Roll up, roll up!

The autumn mists are starting to roll in here in Pevensey and we’ve been treated to some delicious warm golden days as the nights draw in. Autumn is not only the time for harvest, but also the time of regeneration as seeds tuck into the soil and wait for the spring. It’s also time to finally roll up the carpet on our test patch, roll out the seeds and give you an update!

Last Friday we were able to complete the cycle of our human intervention to see if we can introduce new species of wildflower and grasses to Anderida Park via our test patch, and it gives me great delight to report in of our progress.

What a relief to roll up and remove the carpet as this stage had lasted longer than intended, but what a triumph for our community that is didn’t suffer human or natural intervention and was simply left alone to do its job. The carpet is now off to a new home…… a vegetable patch in Eastbourne!

As you can see from the picture we experienced some die back. Not as much as I had expected but we gave it a bit of a thin out and raked it over to remove the dead grass and loosen the soil to reveal the bare earth needed.

We then carefully scattered the ‘Weald Native Origin Seed’ donated to the project by Agrifactors (Southern) Limited and the seed we harvested back in August (see previous post.) Some inquisitive walkers came over to chat to us about the project so we asked them to join us in scattering the seeds.

The large russet seed pod pictured above is a Common Spotted Orchid which was our ‘gold dust’ in the trial. Orchids are notoriously slow and may take as long as four years to show themselves….. and that’s only if symbiotic fungus is present in the soil as it is the fungus that provide the sugar needed for germination and initial growth to take place. So this really is our ‘wild card.’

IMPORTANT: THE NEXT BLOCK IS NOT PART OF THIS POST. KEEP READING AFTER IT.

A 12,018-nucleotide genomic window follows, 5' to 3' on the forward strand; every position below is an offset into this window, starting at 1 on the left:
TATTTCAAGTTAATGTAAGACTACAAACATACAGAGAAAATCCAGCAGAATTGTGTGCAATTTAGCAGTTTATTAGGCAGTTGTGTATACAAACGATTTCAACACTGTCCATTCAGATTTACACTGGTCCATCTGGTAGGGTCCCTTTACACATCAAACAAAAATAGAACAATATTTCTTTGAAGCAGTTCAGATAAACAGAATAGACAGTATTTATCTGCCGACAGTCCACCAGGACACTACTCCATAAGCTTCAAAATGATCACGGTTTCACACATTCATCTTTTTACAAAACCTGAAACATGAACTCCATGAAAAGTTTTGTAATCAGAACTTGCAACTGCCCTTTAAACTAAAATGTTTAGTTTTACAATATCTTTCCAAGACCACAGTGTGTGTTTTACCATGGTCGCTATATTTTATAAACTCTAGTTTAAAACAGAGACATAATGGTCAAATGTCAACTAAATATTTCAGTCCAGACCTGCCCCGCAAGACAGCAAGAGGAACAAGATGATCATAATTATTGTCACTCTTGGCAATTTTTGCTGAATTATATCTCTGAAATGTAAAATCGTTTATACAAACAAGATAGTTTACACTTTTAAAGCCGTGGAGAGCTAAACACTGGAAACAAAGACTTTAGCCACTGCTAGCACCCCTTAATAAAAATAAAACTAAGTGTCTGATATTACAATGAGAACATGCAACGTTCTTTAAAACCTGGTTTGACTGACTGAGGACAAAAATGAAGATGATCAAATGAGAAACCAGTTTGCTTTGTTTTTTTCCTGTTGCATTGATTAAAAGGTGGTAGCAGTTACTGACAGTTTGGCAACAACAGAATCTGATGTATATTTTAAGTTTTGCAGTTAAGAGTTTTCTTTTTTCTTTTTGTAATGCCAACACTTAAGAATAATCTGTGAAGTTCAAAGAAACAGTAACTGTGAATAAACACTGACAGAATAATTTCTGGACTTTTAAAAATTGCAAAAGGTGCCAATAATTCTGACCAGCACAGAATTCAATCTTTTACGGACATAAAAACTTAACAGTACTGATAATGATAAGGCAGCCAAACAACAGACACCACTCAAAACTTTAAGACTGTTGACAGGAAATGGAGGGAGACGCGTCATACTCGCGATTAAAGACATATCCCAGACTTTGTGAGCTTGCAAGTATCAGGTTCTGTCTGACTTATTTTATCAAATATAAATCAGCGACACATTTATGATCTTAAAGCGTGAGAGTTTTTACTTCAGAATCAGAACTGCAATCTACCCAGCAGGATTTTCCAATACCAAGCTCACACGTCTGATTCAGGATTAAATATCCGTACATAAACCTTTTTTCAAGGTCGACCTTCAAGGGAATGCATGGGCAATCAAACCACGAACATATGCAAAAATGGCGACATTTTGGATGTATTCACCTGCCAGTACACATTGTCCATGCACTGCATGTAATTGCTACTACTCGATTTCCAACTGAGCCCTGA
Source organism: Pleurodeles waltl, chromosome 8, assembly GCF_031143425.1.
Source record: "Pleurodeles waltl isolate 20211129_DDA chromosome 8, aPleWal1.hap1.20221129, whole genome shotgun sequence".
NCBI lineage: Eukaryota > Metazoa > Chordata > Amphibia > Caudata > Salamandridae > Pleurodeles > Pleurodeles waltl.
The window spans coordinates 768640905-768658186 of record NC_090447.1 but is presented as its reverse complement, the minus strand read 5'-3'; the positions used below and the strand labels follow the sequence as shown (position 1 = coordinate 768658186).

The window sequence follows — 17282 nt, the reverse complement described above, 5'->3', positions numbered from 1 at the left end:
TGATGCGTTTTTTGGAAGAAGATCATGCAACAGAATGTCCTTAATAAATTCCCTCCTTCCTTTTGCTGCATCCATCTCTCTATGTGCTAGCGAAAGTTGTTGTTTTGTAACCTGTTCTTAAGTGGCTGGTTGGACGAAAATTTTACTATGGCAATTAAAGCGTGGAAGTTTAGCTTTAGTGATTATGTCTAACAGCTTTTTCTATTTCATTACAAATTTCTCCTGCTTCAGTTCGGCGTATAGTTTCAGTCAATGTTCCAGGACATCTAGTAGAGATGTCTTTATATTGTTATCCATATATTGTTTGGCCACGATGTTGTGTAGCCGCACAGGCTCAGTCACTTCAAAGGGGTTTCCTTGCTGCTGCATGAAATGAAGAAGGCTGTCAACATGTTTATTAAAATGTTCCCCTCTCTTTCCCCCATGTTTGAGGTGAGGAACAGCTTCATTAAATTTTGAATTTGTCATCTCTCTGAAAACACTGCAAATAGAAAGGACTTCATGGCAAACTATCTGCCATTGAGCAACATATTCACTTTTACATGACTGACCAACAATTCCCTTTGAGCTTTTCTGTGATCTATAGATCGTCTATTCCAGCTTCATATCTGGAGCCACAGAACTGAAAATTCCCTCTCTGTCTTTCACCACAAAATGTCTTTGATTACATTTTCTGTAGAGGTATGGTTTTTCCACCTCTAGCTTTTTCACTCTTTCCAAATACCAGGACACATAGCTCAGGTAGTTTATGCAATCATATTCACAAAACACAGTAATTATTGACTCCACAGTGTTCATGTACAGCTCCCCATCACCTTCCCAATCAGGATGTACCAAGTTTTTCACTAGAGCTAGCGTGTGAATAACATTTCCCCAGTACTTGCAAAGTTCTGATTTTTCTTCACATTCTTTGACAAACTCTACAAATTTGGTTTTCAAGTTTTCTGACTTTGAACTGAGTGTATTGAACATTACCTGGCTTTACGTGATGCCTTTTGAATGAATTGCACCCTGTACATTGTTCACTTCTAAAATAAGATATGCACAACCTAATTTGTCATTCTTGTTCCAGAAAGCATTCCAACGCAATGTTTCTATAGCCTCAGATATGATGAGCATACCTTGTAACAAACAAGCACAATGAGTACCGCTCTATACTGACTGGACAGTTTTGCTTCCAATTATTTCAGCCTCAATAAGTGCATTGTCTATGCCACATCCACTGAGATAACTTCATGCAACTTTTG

Once the seed was scattered it was followed by some vigorous stomping to push the seed into the soil.

Now it is over to nature and we will be checking back in spring – we have to be prepared there are good seasons and bad so we have fingers crossed for a good season.

Once again I would like to thank  Agrifactors (Southern) Limited for their donation, my mentor Keith Datchler, my husband Paul and our spontaneous volunteers for their assistance.

Thank you for reading this post and I look forward to giving you an update in spring.

Sharon x

‘Deepening our connections to nature and each other through creativity’

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